Winston-Salem, North Carolina
Winston-Salem is known as North Carolina’s “City of Arts and Innovation,” priding itself on preserving history while fostering a spirit of reinvention. With over 5,000 area hotel rooms, 1,200 in our vibrant downtown alone, Winston-Salem is an ideal destination for your next getaway. Discover our award-winning downtown buzzing with an eclectic arts scene and more than 100 restaurants, bars, and diverse shopping options. After exploring the newly revitalized downtown, take a step back in time to Old Salem Museums & Gardens, where guests are immersed into the 18th century Moravian way of life at one of America’s most authentic colonial sites. You don’t have to look far for a day’s worth of art exploration, history tours and more. Just minutes from downtown, the Reynolda Mile – once home to Winston-Salem’s most elite families during the Roaring 20s – offers visitors a peek inside these historic homes. Visit the historic home of R.J. and Katharine Reynolds, now Reynolda House Museum of American Art. Make time to stop by the Southeastern Center for Contemporary Art (SECCA). Once home to textile industrialist James G. Hanes, SECCA features rotating exhibits that push boundaries and spark conversation.
LAM Museum of Anthropology at Wake Forest UniversityWinston-Salem
Discover North Carolina’s only museum dedicated to the study of global cultures.
Intimate exhibitions illustrate the story of humanity past and present through artifacts from the Americas, Africa, Asia, and Oceania. Learn about people around the world through their everyday objects, ceremonial artifacts, and visual arts. A rotating schedule of exhibits highlights the LAM Museum’s diverse collections of artifacts from more than 90 countries and 350 cultures.
Exhibits include hands-on activities for children and adults. The LAM Museum is located on the campus of Wake Forest University and admission is free.LAM Museum of Anthropology at Wake Forest University
Inspired by the blending of art and science, Kaleideum is a perfect representation of a timeless space where children and adults can explore immersive exhibits that inspire wonder, curiosity, and lifelong learning outside the boundaries of a formal classroom. The name was inspired by the free choice learning experience of playing with a kaleidoscope.
By climbing the Beanstalk, exploring constellations in the Planetarium, creating a story in the Enchanted Forest, or discovering the forces of motion in our wind tunnel, Kaleideum is a place of constant change and challenges. Multifaceted, open-ended experiences prompt children to test theories, seek answers to questions, think critically, and explore at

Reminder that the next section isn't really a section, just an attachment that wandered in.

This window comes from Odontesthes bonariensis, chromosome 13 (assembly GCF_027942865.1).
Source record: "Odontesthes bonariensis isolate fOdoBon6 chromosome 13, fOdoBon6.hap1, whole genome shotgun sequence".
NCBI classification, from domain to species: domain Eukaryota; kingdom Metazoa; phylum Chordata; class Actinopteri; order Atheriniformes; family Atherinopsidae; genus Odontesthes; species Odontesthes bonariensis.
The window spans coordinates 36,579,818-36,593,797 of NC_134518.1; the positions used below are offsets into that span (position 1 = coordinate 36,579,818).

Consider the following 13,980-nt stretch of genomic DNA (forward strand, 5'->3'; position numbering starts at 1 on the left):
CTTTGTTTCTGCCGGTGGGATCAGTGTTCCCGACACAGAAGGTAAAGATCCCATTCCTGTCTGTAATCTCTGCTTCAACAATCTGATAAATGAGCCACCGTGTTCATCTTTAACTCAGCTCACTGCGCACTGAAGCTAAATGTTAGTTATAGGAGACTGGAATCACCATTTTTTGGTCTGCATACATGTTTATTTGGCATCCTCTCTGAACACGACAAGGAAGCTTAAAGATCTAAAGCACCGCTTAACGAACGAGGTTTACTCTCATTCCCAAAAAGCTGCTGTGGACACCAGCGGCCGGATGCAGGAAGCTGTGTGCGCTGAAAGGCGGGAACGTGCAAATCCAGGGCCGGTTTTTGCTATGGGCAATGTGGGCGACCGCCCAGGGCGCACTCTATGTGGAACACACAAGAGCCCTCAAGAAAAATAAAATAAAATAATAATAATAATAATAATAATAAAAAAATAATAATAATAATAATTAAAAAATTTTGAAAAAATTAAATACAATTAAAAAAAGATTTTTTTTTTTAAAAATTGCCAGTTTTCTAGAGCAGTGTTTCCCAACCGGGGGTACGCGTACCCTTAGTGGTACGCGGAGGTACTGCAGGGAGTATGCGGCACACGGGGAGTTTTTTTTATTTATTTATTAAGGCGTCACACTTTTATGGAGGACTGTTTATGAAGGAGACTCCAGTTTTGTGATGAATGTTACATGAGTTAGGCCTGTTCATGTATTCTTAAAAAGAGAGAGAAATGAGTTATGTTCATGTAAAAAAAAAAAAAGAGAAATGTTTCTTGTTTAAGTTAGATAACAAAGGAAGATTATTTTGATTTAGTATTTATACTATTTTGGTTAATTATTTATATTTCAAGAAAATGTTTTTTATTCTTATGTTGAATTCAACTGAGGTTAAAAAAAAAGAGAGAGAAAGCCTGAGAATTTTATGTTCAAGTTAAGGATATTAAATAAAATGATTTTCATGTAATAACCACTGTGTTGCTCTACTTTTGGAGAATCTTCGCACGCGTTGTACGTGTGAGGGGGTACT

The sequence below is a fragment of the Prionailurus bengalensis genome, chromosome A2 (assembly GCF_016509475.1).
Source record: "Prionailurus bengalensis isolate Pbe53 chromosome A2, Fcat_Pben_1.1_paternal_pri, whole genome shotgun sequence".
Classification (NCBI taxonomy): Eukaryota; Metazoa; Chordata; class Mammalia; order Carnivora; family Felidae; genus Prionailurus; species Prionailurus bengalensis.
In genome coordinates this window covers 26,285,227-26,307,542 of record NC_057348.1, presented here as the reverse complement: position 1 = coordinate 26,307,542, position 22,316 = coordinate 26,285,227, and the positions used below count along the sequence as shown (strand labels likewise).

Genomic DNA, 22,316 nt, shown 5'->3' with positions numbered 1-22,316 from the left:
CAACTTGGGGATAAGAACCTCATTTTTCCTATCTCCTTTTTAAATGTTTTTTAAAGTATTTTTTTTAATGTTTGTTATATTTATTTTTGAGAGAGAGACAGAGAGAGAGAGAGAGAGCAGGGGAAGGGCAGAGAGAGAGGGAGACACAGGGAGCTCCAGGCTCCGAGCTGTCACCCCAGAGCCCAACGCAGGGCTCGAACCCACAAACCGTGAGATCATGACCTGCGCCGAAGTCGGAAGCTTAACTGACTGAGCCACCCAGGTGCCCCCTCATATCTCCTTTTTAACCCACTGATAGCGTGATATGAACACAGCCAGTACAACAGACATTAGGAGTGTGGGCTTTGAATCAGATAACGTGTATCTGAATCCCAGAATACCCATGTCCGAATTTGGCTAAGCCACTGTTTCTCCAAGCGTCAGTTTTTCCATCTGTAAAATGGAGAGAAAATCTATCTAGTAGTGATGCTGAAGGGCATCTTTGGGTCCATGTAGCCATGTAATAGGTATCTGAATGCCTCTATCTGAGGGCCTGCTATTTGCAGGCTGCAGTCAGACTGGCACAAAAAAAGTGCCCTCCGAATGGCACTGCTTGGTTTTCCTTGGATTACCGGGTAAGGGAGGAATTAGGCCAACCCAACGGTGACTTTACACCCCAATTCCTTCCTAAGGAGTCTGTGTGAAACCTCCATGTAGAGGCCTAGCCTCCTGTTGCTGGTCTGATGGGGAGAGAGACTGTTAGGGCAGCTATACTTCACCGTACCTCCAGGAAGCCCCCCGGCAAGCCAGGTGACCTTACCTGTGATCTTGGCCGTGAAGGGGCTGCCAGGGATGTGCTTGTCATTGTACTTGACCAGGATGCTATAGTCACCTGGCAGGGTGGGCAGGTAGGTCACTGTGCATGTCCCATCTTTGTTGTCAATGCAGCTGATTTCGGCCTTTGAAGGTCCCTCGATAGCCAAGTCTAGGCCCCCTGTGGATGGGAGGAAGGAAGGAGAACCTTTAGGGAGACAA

their own pace — all skills that are necessary for their success in a world that constantly changes and continually surprises, yet remains wondrous for all ages.
Historic Bethabara ParkWinston-Salem
This Historic Park is the site of the first settlement in Forsyth County.
Founded in 1753 by German-speaking Moravians, Bethabara was the first European settlement in the North Carolina piedmont. Today, Historic Bethabara Park preserves the history and heritage of the “Old Town.” A National Historic Landmark and Local Historic District, the Park encompasses 183 acres of preserved wildlife, historic buildings and grounds, walking and birding trails, and protected wetlands.
Historic Bethabara Park has a blend of archaeological sites, restored original buildings, and reconstructions. There are over 40 stabilized archaeological ruins throughout the park. Guided tours includes 1788 German Church and reconstructed fort. Medicine Garden and nature preserve on site.Historic Bethabara Park
Reynolda House Museum of American ArtWinston-Salem
Reynolda House Museum of American Art boasts one of the nation’s premier collections of American art viewed in the restored 1917 home of RJ and Katharine Reynolds.
Completed in 1917, Reynolda House Museum of American Art was originally the home of Katharine Smith and R.J. Reynolds, founder of the R.J. Reynolds Tobacco Company. Promising a healthier lifestyle, the more than 34,000-square-foot historic home was the centerpiece of a 1,067-acre estate and model farm. Now on the National Register of Historic Places, the Reynolds family’s 64-room historic house stands as one of the few well-preserved, surviving examples of the American Country House movement.The museum has over 6,000 historic objects, but also a collection of world-renowned American art on view in the historic house and special exhibitions in the Babcock Gallery.Reynolda House Museum of American Art
Old Salem Museums & GardensWinston-Salem
Walk the cobblestone streets, stop in at Winkler Bakery for a wood-oven baked treat, explore the Winkler Book & Gift Shop to find one-of-a-kind treasures, and immerse yourself in the rich history of the early Moravian settlers.
Old Salem is a historic site telling the stories of people, including Moravian, Black, and Indigenous peoples, in the American South. As one of America’s most comprehensive history attractions, our museums—the Historic Town of Salem, the galleries at Frank L. Horton Museum Center, including the Museum of Early Southern Decorative Arts (MESDA), and the Gardens at Old Salem—engage visitors in an educational and memorable historical experience. The Museum of Early Southern Decorative Arts (MESDA) contains the finest collection of its kind in the nation, featuring architecture, furniture, ceramics, metalwork, needlework, paintings, prints, and other decorative arts made and used in the early American South. Old Salem Inc. is a non-profit 501 (c)(3) organization.